There’s a new kind of computer and it’s called a tablet. It’s smaller and easier to use than a laptop and, generally, they’re cheaper too. Tablets are thin, portable computers with batteries that last eight to ten hours, so you don’t need to be plugged into power to use them. You recharge them much like a mobile phone and they’re very light – about as heavy as a small hardback book. You can use a tablet to read books, watch movies, listen to music, read and write email, view photos and connect to the internet to browse the World Wide Web.

All models can connect to the internet while asleep. Some models connect using the same 3G mobile network that phones do, while others use a WIFI network. WIFI tablets can connect to the internet, using any WIFI network at all, whether that’s in your home, an office or public place like a coffee shop or even a library. Tablets that do use 3G can connect to the internet anywhere where there is good mobile phone reception. So, you can access the web from wherever you are – your house, the street, the outback, even overseas.

There are several types of tablet operating systems. Apple’s iPad uses an operating system called iOS and then there’s a whole bunch of tablets from brands like Sony, Samsung, Toshiba and Acer that use Android. Windows 8 operating system from Microsoft is a recent entry into a world of tablets.

All tablets have a touch interface. That means you work them by tapping directly on the screen. This makes them very easy to use. Different finger movements called gestures do different things. A pinching motion between thumb and forefinger, where you slide your fingers apart on the screen, zooms in, which is great for reading small text on the internet.

A tap or double tap follows an internet link or selects an icon on the tablet’s home screen. A swipe, sliding your finger right to left, turns a page in an electronic book. Sliding your finger from bottom to top, scrolls the screen up and down, essential for viewing long web pages like newspaper websites and, when you need to type something on a tablet, a keyboard will automatically appear on the screen. Just tap the letters with your finger, like you would on a physical keyboard.

You get things done on a tablet by using apps, which is short for Software Applications. These are mini programs. Each one does a specific task on the tablet. There are apps for checking the weather, train timetables, showing recipes, booking travel or making internet video phone calls. There are lots of simple games too, as well as apps that act as short-cuts to your favourite websites. Apps are available free or for purchase from the Apple app store for the iPad and the Android Marketplace for the other tablets. There’s an app for just about anything you can think of. Just do a search and see what comes up.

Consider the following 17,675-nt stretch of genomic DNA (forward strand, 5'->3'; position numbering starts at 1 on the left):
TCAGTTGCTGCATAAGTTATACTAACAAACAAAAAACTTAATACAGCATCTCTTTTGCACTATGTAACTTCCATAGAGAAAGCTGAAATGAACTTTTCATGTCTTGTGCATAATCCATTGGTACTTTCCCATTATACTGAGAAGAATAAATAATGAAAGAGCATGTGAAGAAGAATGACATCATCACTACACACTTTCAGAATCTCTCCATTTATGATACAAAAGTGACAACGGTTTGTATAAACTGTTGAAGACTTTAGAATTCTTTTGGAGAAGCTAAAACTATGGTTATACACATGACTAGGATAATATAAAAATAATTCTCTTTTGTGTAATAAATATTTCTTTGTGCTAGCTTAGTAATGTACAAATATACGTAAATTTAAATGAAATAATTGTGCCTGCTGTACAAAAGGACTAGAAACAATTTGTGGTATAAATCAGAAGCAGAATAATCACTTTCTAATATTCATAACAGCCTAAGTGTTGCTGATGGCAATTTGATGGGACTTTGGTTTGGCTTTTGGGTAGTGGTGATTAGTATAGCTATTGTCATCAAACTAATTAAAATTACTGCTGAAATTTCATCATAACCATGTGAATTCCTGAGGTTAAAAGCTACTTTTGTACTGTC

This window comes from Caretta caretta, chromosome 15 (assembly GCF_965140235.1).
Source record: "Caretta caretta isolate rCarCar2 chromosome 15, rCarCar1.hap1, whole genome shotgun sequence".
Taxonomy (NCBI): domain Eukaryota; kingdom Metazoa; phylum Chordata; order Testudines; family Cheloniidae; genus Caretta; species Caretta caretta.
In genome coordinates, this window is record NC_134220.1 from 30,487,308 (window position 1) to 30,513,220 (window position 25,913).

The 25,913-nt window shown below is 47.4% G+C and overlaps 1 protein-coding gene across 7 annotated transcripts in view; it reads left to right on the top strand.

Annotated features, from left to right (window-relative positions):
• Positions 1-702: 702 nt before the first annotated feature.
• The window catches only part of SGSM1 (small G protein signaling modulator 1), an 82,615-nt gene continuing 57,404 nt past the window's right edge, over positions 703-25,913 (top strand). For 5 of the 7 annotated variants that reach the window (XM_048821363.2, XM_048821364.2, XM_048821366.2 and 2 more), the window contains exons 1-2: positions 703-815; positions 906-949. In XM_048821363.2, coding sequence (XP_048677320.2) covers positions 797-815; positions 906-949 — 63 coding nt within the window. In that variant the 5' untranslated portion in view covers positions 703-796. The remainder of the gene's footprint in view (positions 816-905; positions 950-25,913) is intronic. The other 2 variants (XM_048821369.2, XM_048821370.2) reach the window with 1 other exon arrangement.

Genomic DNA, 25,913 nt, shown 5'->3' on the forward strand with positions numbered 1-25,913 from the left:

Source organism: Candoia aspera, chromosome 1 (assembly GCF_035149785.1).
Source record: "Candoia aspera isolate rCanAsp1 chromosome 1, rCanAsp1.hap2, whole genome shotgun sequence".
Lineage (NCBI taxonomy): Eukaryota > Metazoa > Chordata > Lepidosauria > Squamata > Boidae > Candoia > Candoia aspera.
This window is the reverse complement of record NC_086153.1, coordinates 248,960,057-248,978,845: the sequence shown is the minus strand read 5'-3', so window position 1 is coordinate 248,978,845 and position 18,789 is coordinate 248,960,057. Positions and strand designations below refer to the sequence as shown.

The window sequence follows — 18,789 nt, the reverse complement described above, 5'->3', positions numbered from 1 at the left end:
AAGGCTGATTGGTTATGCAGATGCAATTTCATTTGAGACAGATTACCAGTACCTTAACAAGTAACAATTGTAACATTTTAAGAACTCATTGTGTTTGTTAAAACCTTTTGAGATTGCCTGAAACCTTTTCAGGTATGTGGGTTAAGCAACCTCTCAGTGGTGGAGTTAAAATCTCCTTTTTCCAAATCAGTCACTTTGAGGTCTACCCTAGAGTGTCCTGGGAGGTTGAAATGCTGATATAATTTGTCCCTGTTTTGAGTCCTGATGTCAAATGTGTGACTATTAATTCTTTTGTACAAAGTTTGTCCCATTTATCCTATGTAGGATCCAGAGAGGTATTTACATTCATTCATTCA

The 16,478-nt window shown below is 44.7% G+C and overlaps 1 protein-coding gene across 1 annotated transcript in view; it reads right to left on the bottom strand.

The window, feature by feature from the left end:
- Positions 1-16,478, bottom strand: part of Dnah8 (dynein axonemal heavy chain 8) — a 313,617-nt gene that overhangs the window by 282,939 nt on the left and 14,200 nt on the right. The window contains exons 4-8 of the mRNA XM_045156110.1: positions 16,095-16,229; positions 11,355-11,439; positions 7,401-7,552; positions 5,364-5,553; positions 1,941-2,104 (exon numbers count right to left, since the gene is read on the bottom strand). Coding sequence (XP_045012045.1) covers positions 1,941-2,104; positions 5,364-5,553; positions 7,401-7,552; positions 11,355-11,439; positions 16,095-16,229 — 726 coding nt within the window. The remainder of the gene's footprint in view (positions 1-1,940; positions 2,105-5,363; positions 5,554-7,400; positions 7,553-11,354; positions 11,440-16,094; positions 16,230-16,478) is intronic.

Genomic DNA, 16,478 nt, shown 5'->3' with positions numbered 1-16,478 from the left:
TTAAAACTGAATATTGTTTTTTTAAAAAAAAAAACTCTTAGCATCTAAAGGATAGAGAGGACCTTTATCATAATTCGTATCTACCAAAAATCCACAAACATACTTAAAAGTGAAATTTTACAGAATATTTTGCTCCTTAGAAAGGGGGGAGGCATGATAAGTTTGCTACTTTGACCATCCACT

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An introduction to the wonderful world of Tablet computing including how a Tablet is different to a notebook or PC and what you can do with them.

Tablets – Understanding Tablet Computing

iPad – Telstra Everyone Connected

There’s a new kind of computer and it’s called a tablet. It’s smaller and easier to use than a laptop and, generally, they’re cheaper too. Tablets are thin, portable computers with batteries that last eight to ten hours, so you don’t need to be plugged into power to use them. You recharge them much like a mobile phone and they’re very light – about as heavy as a small hardback book. You can use a tablet to read books, watch movies, listen to music, read and write email, view photos and connect to the internet to browse the World Wide Web.

All models can connect to the internet while asleep. Some models connect using the same 3G mobile network that phones do, while others use a WIFI network. WIFI tablets can connect to the internet, using any WIFI network at all, whether that’s in your home, an office or public place like a coffee shop or even a library. Tablets that do use 3G can connect to the internet anywhere where there is good mobile phone reception. So, you can access the web from wherever you are – your house, the street, the outback, even overseas.

There are several types of tablet operating systems. Apple’s iPad uses an operating system called iOS and then there’s a whole bunch of tablets from brands like Sony, Samsung, Toshiba and Acer that use Android. Windows 8 operating system from Microsoft is a recent entry into a world of tablets.

All tablets have a touch interface. That means you work them by tapping directly on the screen. This makes them very easy to use. Different finger movements called gestures do different things. A pinching motion between thumb and forefinger, where you slide your fingers apart on the screen, zooms in, which is great for reading small text on the internet.

A tap or double tap follows an internet link or selects an icon on the tablet’s home screen. A swipe, sliding your finger right to left, turns a page in an electronic book. Sliding your finger from bottom to top, scrolls the screen up and down, essential for viewing long web pages like newspaper websites and, when you need to type something on a tablet, a keyboard will automatically appear on the screen. Just tap the letters with your finger, like you would on a physical keyboard.

You get things done on a tablet by using apps, which is short for Software Applications. These are mini programs. Each one does a specific task on the tablet. There are apps for checking the weather, train timetables, showing recipes, booking travel or making internet video phone calls. There are lots of simple games too, as well as apps that act as short-cuts to your favourite websites. Apps are available free or for purchase from the Apple app store for the iPad and the Android Marketplace for the other tablets. There’s an app for just about anything you can think of. Just do a search and see what comes up.